Gordon Campbell | Parliament TV | Parliament Today | News Video | Crime | Employers | Housing | Immigration | Legal | Local Govt. | Maori | Welfare | Unions | Youth | Search

 

TPPA-11 National Interest Analysis is recycled spin

TPPA-11 National Interest Analysis is recycled spin, Labour squanders opportunity for real change

‘The revised National Interest Analysis (NIA) for the Trans-Pacific Partnership Agreement minus the US (TPPA-11), released today, layers new spin onto old’, says University of Auckland law professor Jane Kelsey.

‘It is disappointing to see Labour and New Zealand First squander the chance to clean up a treaty making process which they have previously criticised. If anything, the democratic deficit has deteriorated further, making a mockery of the new government’s promise of a “progressive and inclusive” approach to negotiations.’

Labour and NZ First ignored calls for a genuinely independent analysis and a health impact analysis they made in their dissenting opinions at the select committee on the original agreement.

‘Instead, we have a propaganda exercise, prepared by officials who negotiated the agreement for a government that has already nailed its colours to the mast. It patently fails to justify Labour and NZ First’s decision to sign a deal they have previously opposed.’

Professor Kelsey describes the quality of this NIA as ‘even worse than the original, because in summarising the impacts it treats the 20-odd suspended items, for example affecting medicines and Pharmac, as if they have been permanently removed. The assumptions underlying their economic projections are untenable, and blanket assurances on the right to regulate for health, environment and Treaty of Waitangi are misleading.

Any suggesting that alternative analyses can be submitted to the select committee is, she says, ‘nonsense’. The committee has no power and only considers the text once it has been signed.

The greatest concern for Professor Kelsey is the government’s refusal to say how many countries have agreed to side letters that exclude ISDS claims against New Zealand, let alone who they are, aside from Australia. Apparently, these side-letters won’t be released until the signing on 8 March.

‘Without that information, claims that New Zealand is effectively protected from ISDS disputes are nonsense. Are Japan (with the 7th largest FDI inflows into New Zealand and 5th largest stock of FDI) and Canada (9th largest stock of FDI) prepared to exclude ISDS, or are we only talking about countries like Vietnam, Brunei and Peru?’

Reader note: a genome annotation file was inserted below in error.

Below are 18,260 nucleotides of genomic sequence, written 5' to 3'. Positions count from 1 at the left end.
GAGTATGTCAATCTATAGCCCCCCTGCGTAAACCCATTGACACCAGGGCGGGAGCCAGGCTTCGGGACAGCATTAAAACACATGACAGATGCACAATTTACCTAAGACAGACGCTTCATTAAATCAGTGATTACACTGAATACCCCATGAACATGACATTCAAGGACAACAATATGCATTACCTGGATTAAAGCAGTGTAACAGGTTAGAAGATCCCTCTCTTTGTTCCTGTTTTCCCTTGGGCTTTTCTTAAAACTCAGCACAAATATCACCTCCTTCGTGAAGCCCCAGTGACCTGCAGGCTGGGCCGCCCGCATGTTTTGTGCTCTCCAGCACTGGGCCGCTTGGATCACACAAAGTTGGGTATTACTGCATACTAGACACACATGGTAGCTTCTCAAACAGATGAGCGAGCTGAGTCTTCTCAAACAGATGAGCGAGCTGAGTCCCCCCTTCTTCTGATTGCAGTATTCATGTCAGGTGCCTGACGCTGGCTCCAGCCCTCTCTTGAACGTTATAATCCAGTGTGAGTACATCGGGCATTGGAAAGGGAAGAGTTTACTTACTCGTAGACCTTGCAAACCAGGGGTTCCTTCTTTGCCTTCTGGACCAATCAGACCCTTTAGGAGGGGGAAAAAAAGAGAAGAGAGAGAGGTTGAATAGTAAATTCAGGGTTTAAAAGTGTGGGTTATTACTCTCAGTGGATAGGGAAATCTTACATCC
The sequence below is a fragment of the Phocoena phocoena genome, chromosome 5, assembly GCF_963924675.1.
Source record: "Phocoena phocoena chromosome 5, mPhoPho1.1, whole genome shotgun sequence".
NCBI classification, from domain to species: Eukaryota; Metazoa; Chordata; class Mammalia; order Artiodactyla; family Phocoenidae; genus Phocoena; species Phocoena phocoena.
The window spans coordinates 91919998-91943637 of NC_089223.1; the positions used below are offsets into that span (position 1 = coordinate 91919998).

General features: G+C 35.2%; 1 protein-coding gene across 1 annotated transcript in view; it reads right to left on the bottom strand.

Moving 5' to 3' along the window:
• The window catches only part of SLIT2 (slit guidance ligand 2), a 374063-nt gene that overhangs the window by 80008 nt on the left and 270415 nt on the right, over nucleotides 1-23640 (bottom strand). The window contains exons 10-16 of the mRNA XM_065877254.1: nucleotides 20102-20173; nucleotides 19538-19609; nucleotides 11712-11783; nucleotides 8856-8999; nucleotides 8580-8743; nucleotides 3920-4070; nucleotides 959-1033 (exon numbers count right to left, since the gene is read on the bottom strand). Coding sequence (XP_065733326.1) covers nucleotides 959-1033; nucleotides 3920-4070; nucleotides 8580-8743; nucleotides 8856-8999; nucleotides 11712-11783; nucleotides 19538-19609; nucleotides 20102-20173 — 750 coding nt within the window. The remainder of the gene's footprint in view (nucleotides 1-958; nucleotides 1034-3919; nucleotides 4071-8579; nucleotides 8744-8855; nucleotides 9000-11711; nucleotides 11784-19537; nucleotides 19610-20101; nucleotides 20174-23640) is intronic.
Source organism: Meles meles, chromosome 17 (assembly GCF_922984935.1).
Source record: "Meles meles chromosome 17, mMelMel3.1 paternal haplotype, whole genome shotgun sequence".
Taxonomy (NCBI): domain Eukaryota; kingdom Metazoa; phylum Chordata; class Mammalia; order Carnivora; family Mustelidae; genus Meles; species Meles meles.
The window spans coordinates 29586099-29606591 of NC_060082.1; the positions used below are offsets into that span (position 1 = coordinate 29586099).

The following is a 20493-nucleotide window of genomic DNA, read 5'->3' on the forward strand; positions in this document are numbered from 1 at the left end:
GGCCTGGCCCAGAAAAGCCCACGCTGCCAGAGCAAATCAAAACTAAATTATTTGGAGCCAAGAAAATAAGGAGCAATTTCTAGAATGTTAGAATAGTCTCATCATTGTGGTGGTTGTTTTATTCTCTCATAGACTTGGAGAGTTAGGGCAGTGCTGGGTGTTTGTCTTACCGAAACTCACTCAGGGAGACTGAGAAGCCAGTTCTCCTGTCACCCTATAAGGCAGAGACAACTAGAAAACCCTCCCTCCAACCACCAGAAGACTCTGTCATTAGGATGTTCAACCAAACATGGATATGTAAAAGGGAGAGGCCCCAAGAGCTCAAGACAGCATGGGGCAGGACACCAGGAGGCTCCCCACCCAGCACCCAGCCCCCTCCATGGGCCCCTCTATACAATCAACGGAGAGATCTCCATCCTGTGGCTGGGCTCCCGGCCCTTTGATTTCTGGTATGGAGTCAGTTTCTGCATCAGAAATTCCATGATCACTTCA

The terms that govern the US re-entry and reactivation of suspended items are vague, as is the US’s ability to ask for and receive more. Professor Kelsey insists that ‘this matters. Japanese officials reiterated overnight that they hope the US will re-join, but that negotiating its new demands would be difficult.’

‘Equally, the government needs to explain whether New Zealand could - and would - require a side-letter excluding ISDS as a precondition of other countries joining, such as the United Kingdom post-Brexit.’

‘Yet again the NIA leaves people in a fog of spin, misinformation, half-truths and deliberate omissions. This government promised better. It has failed.’

© Scoop Media

 
 
 
Parliament Headlines | Politics Headlines | Regional Headlines

Gordon Campbell: On Thompson+ Clark, And Russia’s FIFA World Cup

Daily, the coalition government keeps running into examples of the toxic legacy left behind by National – and just as regularly, even the simple fixes are proving stubbornly difficult to enact. Take the case of the security firm Thompson + Clark, which has been employed – time and again - by state agencies over the past decade, to spy on (and provide security against) ordinary New Zealanders engaged in lawful forms of protest. More>>

 

HiveMind: Fair Enough? How Should New Zealanders Be Taxed?

Have Your Say! Scoop and PEP invite you to share your issues, ideas and perspectives on the NZ tax system with other New Zealanders using Scoop’s HiveMind tool. This Tax HiveMind is intended to complement and feed into the review being run by the Government-appointed Tax Working Group (TWG), which is looking at the fairness, balance and structure of the tax system with a 10-year time horizon. More>>

ALSO:

Gordon Campbell: On The GCSB’s Security Hang-Up With Russia

So our GCSB has chimed in, alongside its British, Australian and US allies, with warnings about a “fresh wave” of Russian cyber attacks, although the warning has been curiously framed. More>>

ALSO:

PM's Europe Trip: CHOGM & Bilateral Meetings

Prime Minister Jacinda Ardern is in urope for the Commonwealth Heads of Government Meeting (CHOGM) in London and meetings with counterparts in Paris and Berlin. More>>

ALSO:

Hit And Run: AG Gives Approval For Inquiry

Attorney-General David Parker has today announced a Government Inquiry will be held into Operation Burnham and related events. The operation undertaken in Tirgiran Valley, Afghanistan, ... More>>

ALSO:

Addressing Climate Change: No New Offshore Exploration Permits

The Coalition Government is taking an important step to address climate change and create a clean, green and sustainable future for New Zealand, Prime Minister Jacinda Ardern announced today. More>>

ALSO:

Road Safety Summit: Actions To Improve Identified

The Local Government Road Safety Summit held last week identified actions that will lead to lasting changes to road safety in New Zealand, says Associate Transport Minister Julie Anne Genter. More>>

ALSO:

 
 
 
 
 

LATEST HEADLINES

  • PARLIAMENT
  • POLITICS
  • REGIONAL
 
 

Featured InfoPages